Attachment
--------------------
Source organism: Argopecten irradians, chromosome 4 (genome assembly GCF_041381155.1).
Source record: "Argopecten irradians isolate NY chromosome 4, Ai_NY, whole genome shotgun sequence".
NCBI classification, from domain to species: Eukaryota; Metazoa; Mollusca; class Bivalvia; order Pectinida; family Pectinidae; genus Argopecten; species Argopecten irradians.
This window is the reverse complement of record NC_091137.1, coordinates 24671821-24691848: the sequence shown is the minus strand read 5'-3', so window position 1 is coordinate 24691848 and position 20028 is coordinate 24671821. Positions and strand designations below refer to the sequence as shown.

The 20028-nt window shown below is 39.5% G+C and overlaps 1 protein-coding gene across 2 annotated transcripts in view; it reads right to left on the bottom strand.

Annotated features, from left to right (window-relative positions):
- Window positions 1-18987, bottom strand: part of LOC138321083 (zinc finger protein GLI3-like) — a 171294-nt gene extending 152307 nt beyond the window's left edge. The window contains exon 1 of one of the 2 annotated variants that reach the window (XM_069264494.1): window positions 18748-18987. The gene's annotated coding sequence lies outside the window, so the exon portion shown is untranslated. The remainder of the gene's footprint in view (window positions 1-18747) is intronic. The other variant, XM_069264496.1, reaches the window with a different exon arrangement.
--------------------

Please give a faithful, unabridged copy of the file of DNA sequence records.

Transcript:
Source organism: Argopecten irradians, chromosome 4 (genome assembly GCF_041381155.1).
Source record: "Argopecten irradians isolate NY chromosome 4, Ai_NY, whole genome shotgun sequence".
NCBI classification, from domain to species: Eukaryota; Metazoa; Mollusca; class Bivalvia; order Pectinida; family Pectinidae; genus Argopecten; species Argopecten irradians.
This window is the reverse complement of record NC_091137.1, coordinates 24671821-24691848: the sequence shown is the minus strand read 5'-3', so window position 1 is coordinate 24691848 and position 20028 is coordinate 24671821. Positions and strand designations below refer to the sequence as shown.

The 20028-nt window shown below is 39.5% G+C and overlaps 1 protein-coding gene across 2 annotated transcripts in view; it reads right to left on the bottom strand.

Annotated features, from left to right (window-relative positions):
- Window positions 1-18987, bottom strand: part of LOC138321083 (zinc finger protein GLI3-like) — a 171294-nt gene extending 152307 nt beyond the window's left edge. The window contains exon 1 of one of the 2 annotated variants that reach the window (XM_069264494.1): window positions 18748-18987. The gene's annotated coding sequence lies outside the window, so the exon portion shown is untranslated. The remainder of the gene's footprint in view (window positions 1-18747) is intronic. The other variant, XM_069264496.1, reaches the window with a different exon arrangement.